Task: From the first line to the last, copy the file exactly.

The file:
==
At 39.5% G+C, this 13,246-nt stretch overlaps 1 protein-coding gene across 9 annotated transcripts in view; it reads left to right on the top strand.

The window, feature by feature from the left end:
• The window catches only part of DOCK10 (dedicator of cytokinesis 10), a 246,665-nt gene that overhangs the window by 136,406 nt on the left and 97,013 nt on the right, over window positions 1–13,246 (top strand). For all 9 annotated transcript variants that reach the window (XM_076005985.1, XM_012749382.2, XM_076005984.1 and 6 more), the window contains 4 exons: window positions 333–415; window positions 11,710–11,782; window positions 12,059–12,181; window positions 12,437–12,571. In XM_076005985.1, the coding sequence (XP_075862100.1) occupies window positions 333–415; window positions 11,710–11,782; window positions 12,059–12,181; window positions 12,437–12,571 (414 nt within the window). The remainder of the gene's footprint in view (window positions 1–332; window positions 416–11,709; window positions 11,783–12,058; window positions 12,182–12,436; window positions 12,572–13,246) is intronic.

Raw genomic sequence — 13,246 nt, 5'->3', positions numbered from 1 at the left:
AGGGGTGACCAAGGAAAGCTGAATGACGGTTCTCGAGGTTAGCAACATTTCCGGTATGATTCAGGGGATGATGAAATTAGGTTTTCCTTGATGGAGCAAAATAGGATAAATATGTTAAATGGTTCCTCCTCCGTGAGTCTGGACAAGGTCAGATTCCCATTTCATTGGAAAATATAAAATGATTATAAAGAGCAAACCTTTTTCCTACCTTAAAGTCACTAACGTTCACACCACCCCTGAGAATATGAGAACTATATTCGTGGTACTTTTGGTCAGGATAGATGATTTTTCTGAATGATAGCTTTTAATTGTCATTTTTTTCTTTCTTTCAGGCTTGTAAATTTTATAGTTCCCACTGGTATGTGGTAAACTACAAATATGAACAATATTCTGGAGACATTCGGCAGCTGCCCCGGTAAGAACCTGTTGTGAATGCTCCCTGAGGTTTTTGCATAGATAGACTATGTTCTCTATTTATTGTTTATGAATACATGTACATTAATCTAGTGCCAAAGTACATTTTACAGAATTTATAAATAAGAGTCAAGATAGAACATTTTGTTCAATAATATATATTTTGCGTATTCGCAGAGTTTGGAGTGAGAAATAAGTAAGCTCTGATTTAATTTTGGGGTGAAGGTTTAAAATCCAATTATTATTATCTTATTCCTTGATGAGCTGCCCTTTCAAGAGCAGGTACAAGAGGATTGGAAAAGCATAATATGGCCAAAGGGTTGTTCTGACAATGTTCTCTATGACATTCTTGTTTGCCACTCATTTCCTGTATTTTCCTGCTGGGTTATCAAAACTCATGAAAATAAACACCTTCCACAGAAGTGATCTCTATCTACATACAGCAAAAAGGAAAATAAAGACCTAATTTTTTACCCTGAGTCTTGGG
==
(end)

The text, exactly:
At 39.5% G+C, this 13,246-nt stretch overlaps 1 protein-coding gene across 9 annotated transcripts in view; it reads left to right on the top strand.

The window, feature by feature from the left end:
• The window catches only part of DOCK10 (dedicator of cytokinesis 10), a 246,665-nt gene that overhangs the window by 136,406 nt on the left and 97,013 nt on the right, over window positions 1–13,246 (top strand). For all 9 annotated transcript variants that reach the window (XM_076005985.1, XM_012749382.2, XM_076005984.1 and 6 more), the window contains 4 exons: window positions 333–415; window positions 11,710–11,782; window positions 12,059–12,181; window positions 12,437–12,571. In XM_076005985.1, the coding sequence (XP_075862100.1) occupies window positions 333–415; window positions 11,710–11,782; window positions 12,059–12,181; window positions 12,437–12,571 (414 nt within the window). The remainder of the gene's footprint in view (window positions 1–332; window positions 416–11,709; window positions 11,783–12,058; window positions 12,182–12,436; window positions 12,572–13,246) is intronic.

Raw genomic sequence — 13,246 nt, 5'->3', positions numbered from 1 at the left:
AGGGGTGACCAAGGAAAGCTGAATGACGGTTCTCGAGGTTAGCAACATTTCCGGTATGATTCAGGGGATGATGAAATTAGGTTTTCCTTGATGGAGCAAAATAGGATAAATATGTTAAATGGTTCCTCCTCCGTGAGTCTGGACAAGGTCAGATTCCCATTTCATTGGAAAATATAAAATGATTATAAAGAGCAAACCTTTTTCCTACCTTAAAGTCACTAACGTTCACACCACCCCTGAGAATATGAGAACTATATTCGTGGTACTTTTGGTCAGGATAGATGATTTTTCTGAATGATAGCTTTTAATTGTCATTTTTTTCTTTCTTTCAGGCTTGTAAATTTTATAGTTCCCACTGGTATGTGGTAAACTACAAATATGAACAATATTCTGGAGACATTCGGCAGCTGCCCCGGTAAGAACCTGTTGTGAATGCTCCCTGAGGTTTTTGCATAGATAGACTATGTTCTCTATTTATTGTTTATGAATACATGTACATTAATCTAGTGCCAAAGTACATTTTACAGAATTTATAAATAAGAGTCAAGATAGAACATTTTGTTCAATAATATATATTTTGCGTATTCGCAGAGTTTGGAGTGAGAAATAAGTAAGCTCTGATTTAATTTTGGGGTGAAGGTTTAAAATCCAATTATTATTATCTTATTCCTTGATGAGCTGCCCTTTCAAGAGCAGGTACAAGAGGATTGGAAAAGCATAATATGGCCAAAGGGTTGTTCTGACAATGTTCTCTATGACATTCTTGTTTGCCACTCATTTCCTGTATTTTCCTGCTGGGTTATCAAAACTCATGAAAATAAACACCTTCCACAGAAGTGATCTCTATCTACATACAGCAAAAAGGAAAATAAAGACCTAATTTTTTACCCTGAGTCTTGGG